Friday, March 7, 2008

So why did the crime rate fall in New York?

The Bratton era in New York is remembered chiefly for putting two big ideas into practice: Compstat meetings, which not only analyze crimes and share information and tactics but help hold precinct captains accountable for driving down crime in their neighborhoods; and “broken windows” or “quality of life” policing — that is, the notion that going after low-level crime and signs of civil disorder reaps big dividends in identifying bad guys and reducing public fear. Both can now be found in police departments around the country. Yet Bratton’s biggest accomplishment did not reside in management reform or new strategies. Instead, he reordered the way we think about policing.

In the early 1990s — Bratton took over the Transit Police in 1990, then rose to national prominence after becoming police commissioner in 1994 — police officials around the country argued that their job was to respond to crime. With a few exceptions, they rarely talked about fighting it. As Bratton dismissively put it in his 1998 recounting of his experience, “Turnaround,” “Crime, the theory went, was caused by societal problems that were impervious to police intervention. That was the unchallenged conventional wisdom espoused by academics, sociologists, and criminologists. I intended to prove them wrong.” And, he might have added, police brass everywhere.

During his two years at the helm of the NYPD, homicides fell 44 percent and serious crime overall dropped 25 percent, and they continued to fall after he left. Under Bratton and his small brain trust of tacticians, the NYPD became a laboratory for crime-reduction schemes and strategies — and a proving ground for police officers and officials who took seriously the idea that they could prevent crimes from occurring. “If you watch what goes on in Compstat, and spend time in the precincts and boroughs,” says David Kennedy, director of the Center for Crime Prevention and Control at the John Jay College of Criminal Justice in New York, “you see a lot of what would now be called community policing and problem-solving policing.” What you also saw in the Bratton era was a relentless focus on pursuing new ways to circumvent crime and disorder, including cracking down on the “squeegee men” who were intimidating drivers; interdicting guns; experimenting with deployments; resuscitating walking beats; using minor infractions to stop and frisk young men; and finding ways to solve the problems posed by corner liquor stores, badly controlled nightclubs and other venues that invited crime.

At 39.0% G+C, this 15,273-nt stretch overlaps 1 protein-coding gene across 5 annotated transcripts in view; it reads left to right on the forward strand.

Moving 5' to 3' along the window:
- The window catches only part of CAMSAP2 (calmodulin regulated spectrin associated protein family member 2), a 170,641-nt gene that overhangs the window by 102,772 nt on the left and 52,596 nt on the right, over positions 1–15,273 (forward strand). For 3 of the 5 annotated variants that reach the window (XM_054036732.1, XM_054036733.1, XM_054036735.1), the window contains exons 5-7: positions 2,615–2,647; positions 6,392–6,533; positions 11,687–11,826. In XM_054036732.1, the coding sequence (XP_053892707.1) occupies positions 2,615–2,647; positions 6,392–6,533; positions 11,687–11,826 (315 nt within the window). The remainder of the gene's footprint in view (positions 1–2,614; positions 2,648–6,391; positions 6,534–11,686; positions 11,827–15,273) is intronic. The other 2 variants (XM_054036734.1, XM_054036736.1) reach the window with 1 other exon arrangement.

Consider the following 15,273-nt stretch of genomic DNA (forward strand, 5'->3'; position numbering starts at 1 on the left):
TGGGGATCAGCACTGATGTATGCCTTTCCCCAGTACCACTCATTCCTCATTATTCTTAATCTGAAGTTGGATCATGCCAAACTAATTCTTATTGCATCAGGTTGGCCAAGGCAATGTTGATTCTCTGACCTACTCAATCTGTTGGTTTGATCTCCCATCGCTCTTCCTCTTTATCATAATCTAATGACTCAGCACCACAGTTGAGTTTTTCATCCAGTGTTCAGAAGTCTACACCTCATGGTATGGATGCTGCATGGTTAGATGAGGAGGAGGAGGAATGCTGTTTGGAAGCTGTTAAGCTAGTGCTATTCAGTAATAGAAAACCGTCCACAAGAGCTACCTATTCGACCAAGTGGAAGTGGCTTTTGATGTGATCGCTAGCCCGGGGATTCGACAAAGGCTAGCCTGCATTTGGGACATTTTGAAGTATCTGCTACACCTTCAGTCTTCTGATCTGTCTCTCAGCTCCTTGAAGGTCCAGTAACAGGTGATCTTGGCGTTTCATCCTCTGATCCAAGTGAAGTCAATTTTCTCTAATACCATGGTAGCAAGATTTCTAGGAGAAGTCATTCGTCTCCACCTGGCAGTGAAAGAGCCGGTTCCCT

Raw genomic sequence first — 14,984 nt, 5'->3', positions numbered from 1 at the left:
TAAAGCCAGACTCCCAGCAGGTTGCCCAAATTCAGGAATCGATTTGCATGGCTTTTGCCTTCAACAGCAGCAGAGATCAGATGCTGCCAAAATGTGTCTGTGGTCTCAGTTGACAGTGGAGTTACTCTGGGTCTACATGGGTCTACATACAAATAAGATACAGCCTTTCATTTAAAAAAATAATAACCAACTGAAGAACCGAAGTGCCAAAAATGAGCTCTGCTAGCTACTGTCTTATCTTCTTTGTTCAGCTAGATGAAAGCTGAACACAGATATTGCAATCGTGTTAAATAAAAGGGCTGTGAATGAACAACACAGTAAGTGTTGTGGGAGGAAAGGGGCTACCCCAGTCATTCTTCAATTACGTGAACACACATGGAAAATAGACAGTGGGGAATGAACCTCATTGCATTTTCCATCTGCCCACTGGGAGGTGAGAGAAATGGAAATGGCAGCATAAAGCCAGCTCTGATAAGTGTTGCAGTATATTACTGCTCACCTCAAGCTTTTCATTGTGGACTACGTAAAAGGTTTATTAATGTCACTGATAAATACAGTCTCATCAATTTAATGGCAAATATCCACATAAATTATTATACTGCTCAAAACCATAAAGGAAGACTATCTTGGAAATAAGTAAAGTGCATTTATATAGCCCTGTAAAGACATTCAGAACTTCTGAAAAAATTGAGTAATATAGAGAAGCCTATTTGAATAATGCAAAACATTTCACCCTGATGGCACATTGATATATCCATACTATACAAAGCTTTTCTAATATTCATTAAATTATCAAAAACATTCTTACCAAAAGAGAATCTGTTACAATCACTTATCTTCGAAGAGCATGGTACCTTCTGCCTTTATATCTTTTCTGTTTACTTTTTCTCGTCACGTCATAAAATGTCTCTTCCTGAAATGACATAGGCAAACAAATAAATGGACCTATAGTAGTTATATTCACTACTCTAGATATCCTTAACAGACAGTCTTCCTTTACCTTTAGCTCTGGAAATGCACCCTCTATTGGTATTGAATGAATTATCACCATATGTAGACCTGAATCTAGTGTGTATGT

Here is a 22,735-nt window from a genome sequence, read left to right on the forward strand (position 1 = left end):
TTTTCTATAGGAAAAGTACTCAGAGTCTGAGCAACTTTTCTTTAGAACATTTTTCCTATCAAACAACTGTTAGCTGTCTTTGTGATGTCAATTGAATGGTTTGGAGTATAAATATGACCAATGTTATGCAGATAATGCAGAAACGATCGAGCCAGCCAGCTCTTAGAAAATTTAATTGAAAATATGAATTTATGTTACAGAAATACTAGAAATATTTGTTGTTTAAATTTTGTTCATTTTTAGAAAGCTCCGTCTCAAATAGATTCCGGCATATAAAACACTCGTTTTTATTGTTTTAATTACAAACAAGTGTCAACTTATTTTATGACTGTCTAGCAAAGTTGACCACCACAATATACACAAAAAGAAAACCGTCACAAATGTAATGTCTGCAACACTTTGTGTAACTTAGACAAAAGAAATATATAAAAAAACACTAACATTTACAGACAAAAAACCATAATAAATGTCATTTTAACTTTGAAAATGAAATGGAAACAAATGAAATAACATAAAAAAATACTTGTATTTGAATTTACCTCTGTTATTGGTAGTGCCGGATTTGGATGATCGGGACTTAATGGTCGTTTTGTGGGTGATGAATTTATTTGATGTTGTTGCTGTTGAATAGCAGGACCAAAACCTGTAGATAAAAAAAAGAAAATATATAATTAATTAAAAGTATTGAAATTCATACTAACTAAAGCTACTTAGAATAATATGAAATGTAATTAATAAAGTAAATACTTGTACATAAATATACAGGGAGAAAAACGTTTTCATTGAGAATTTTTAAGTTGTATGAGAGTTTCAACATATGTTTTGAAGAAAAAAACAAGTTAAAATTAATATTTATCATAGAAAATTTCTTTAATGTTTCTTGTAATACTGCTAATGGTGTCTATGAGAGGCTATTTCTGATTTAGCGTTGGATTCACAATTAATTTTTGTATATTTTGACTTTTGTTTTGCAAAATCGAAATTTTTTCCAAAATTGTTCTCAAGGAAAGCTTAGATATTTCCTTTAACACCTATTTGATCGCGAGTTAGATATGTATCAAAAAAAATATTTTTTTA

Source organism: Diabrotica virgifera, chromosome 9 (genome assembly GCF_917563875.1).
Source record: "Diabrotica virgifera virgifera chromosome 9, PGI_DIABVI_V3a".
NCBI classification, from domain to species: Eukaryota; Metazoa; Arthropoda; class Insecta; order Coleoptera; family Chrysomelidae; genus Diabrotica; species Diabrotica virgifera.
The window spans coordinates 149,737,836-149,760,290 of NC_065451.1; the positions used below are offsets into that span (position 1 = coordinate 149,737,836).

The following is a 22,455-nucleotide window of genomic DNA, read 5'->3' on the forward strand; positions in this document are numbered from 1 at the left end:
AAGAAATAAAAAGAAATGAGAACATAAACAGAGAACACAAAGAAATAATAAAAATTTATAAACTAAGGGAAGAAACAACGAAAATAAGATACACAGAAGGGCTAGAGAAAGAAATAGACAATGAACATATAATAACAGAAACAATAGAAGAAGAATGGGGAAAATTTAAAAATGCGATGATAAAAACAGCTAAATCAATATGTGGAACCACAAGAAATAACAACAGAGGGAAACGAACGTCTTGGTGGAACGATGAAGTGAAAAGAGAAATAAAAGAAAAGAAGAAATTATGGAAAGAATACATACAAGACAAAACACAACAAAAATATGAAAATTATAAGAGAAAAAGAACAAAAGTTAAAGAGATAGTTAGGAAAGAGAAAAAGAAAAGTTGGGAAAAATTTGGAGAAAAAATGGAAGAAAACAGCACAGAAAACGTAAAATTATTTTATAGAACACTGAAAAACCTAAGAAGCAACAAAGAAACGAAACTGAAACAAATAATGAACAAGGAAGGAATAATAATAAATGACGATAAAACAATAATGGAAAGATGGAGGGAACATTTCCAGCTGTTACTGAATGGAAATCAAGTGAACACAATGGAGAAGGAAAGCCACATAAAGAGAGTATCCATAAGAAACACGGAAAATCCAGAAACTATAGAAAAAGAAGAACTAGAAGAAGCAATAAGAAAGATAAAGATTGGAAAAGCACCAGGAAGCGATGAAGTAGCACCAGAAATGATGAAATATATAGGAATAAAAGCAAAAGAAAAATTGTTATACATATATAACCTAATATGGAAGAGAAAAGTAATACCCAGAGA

Academics still debate how much of a difference this made — crime fell generally in the United States during the 1990s — and they always will. “There is no way to unpack what happened or to resolve the debates about it,” says David Kennedy. “But I’m in the camp that says you really have to think that policing mattered a whole lot.”

So are city officials all over the country. Faced with a community worried about crime, they can hire a chief who frets that there are limits to what he or she can accomplish. Or they can go with someone inculcated in an attitude that holds, as former NYPD deputy commissioner of operations Garry McCarthy puts it, “Every crime can be prevented. Is it a reasonable expectation? No. But if you shoot that high, you’ll do pretty well.”

That is one reason McCarthy is now police director in Newark, New Jersey, hired earlier this year by Mayor Cory Booker to bring down that city’s high crime rate. The philosophies of policing that McCarthy has been using these past 10 years were, he says, “nurtured in [the Bratton] era.”

Nurtured, and then exported. Bratton, who had an infamous falling-out with then-Mayor Rudy Giuliani and left the NYPD in 1996, has spent almost five years — longer than his entire time as an official in New York — as chief in Los Angeles. John Timoney, who was Bratton’s chief of department in New York, went on to be police chief in Philadelphia, and now holds that position in Miami. Peter Abbott, former head of the NYPD’s mounted and administrative units, is chief in Sarasota, Florida. Jane Perlov, a former deputy chief of detectives in Queens, was Raleigh’s chief from 2001 until earlier this year, when she became chief of security for Bank of America. Patrick Harnett, who was Timoney’s executive officer in New York, served two years as chief in Hartford and is now consulting on police matters in Oakland and San Francisco. Daniel Oates, a former deputy chief in Brooklyn, spent four years as chief in Ann Arbor and since 2005 has been chief in Aurora, Colorado. Ed Norris and Kevin Clark were NYPD veterans who each served stints as chief in Baltimore.

The group’s record is not unblemished. Norris, for instance, brought down Baltimore’s homicide rate during his three-years there but was later convicted of fraud for misusing police department funds. Both Abbott and Oates have struggled with issues of morale among officers who accuse them of being overly demanding and inaccessible. And Bratton, of course, is under fire for his officers’ aggressive handling of a crowd of reporters and bystanders at a May Day immigration rally.